You might be wondering why your students would benefit from an entrepreneurial education... Let me share some things you have probably noticed in your classroom that have a direct impact on student achievement, and how a comprehensive entrepreneurship curriculum can help!
Ever wonder why women continue to make up only 27% of congress members, 8% of Fortune 500 CEOs, and 27% of tenure-track faculty? Women and other marginalized groups have perpetually been left out of leadership roles, and there are several intersectional factors that drive this narrative, including hidden curriculum. The hidden curriculum that exists in schools makes the opportunity gap among students appear to be a natural human experience, rather than a subconscious and sometimes even explicit form of oppression.
The idea behind the hidden curriculum is that in the classroom students are implicitly taught academically, socially, and culturally informed beliefs, values, and norms, based on whatever the dominant culture is. This informs the ways students are expected to behave and interact with one another and “invisibly governs academic achievement.” Students from low-income communities often lack the resources and cultural competencies that their peers from a higher socioeconomic status may already possess, placing them at an immediate disadvantage the moment they set foot in the classroom.
The hidden curriculum is also gendered. Starting as early as preschool, students are taught how to behave and interact, and studies have shown that this varies between girls and boys. In general, young women are taught to be quieter, more reserved, and more submissive. The disciplinary choices teachers make, the clothing that girls versus boys wear, and the agency and freedom students are given vary and profoundly influence students' learning experiences.
These subtle and nuanced teaching practices, reinforce a women’s status in the social hierarchy, which consistently places men at the top. When students internalize these teachings, it drastically impacts their self-worth and beliefs about their education and career attainment. While progress has been made in recent years, there is still a long way to go until we achieve equitable systemic change on a class, racial, and gender basis.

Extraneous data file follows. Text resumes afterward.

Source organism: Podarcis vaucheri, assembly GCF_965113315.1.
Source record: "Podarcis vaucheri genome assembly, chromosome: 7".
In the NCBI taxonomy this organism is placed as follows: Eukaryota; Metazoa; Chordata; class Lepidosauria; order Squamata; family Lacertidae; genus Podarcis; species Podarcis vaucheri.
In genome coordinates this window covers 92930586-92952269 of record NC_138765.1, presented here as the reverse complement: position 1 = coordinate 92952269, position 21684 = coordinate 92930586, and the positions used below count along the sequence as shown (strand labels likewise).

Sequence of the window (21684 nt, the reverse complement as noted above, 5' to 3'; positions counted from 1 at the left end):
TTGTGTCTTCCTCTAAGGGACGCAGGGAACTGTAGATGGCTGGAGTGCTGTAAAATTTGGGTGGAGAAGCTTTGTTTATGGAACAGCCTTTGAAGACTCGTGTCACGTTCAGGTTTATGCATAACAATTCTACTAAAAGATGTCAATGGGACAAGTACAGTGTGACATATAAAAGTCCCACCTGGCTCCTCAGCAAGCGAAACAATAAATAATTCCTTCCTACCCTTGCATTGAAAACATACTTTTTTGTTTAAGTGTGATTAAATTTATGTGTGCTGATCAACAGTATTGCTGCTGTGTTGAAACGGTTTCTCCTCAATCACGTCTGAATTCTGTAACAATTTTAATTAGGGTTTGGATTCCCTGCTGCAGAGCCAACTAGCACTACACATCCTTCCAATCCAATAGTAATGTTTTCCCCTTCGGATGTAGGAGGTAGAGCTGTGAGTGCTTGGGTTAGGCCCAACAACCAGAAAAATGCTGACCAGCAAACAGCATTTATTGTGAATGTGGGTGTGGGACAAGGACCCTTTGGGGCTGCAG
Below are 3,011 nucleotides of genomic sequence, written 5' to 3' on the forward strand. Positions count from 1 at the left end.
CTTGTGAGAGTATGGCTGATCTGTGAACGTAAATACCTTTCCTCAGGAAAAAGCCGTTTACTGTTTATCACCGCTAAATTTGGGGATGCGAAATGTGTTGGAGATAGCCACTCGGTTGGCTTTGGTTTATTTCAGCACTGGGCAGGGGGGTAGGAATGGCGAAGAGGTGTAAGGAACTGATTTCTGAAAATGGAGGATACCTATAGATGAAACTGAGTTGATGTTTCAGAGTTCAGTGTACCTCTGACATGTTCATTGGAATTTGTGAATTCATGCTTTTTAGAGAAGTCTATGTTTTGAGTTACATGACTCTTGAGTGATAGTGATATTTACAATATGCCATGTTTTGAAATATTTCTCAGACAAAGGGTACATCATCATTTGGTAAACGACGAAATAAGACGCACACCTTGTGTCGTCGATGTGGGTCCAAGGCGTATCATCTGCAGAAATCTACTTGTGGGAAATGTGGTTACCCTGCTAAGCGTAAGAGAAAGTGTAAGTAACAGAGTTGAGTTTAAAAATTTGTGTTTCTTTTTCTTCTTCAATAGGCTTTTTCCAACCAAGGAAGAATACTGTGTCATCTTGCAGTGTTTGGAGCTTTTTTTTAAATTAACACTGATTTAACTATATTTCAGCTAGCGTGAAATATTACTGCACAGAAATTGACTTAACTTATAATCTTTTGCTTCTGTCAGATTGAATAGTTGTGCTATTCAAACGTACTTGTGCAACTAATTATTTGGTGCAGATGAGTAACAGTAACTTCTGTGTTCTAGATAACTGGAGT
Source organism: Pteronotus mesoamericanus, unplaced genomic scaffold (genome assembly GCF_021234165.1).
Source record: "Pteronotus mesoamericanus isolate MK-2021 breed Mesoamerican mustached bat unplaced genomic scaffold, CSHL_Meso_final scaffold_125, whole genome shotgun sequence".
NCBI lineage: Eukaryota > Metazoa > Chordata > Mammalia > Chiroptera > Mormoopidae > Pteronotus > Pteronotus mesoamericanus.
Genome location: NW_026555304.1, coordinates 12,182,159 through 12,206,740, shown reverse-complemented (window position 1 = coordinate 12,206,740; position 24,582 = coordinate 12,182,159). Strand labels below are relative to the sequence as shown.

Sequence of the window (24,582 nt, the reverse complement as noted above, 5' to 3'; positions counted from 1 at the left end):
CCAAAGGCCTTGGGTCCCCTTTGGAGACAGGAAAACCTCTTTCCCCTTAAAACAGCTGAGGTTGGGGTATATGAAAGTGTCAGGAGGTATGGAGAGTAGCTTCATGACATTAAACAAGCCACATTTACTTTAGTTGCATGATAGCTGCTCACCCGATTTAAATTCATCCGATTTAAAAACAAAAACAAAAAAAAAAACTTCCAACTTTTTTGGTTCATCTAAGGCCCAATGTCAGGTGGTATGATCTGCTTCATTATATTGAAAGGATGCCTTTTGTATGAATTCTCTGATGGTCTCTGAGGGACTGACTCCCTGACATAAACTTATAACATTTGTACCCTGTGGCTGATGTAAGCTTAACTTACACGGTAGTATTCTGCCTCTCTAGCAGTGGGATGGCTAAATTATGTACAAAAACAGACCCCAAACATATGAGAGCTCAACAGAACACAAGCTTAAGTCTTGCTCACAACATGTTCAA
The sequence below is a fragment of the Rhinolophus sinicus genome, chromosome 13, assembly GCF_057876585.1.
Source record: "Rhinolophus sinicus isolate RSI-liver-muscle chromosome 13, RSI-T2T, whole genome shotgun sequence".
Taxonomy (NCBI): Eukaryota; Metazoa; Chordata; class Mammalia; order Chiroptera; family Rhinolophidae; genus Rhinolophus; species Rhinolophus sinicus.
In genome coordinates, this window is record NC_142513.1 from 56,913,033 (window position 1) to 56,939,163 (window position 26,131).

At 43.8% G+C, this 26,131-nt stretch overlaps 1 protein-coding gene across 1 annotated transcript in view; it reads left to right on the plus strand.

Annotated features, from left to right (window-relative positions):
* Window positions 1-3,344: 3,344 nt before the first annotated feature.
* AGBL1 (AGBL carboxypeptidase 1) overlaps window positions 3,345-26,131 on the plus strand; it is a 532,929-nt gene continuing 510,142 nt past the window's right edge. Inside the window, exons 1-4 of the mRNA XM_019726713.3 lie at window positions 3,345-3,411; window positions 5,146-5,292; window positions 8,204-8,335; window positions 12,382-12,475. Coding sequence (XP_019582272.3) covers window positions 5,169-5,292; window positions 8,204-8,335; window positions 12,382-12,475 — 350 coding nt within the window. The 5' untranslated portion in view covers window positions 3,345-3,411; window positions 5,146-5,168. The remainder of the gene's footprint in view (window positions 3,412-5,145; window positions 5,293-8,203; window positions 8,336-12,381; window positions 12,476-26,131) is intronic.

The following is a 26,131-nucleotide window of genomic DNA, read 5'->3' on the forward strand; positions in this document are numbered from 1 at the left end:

Entrepreneurship is an essential part of the economy and a driving force in stimulating innovation and growth. Entrepreneurial education should be a standard component of the curriculum in all schools and is particularly important for closing the opportunity gap among students, especially young women. Entrepreneurial education focuses on the importance of critical-thinking skills, creativity, risk-taking, and problem-solving. Not to mention the financial literacy, management, and marketing experience which are foundational aspects of a business. These skill sets are essential for any career path and can begin to level the playing field for students from all backgrounds.
As a young woman who had the opportunity to receive an entrepreneurial education starting in my Sophomore year of high school and continuing through college, I feel passionate that this type of education has the potential to empower young women to be leaders in the classroom and beyond. After taking classes in finance, business plan development, product and service ideation, and social impact work, the scope of opportunity I envisioned for myself widened.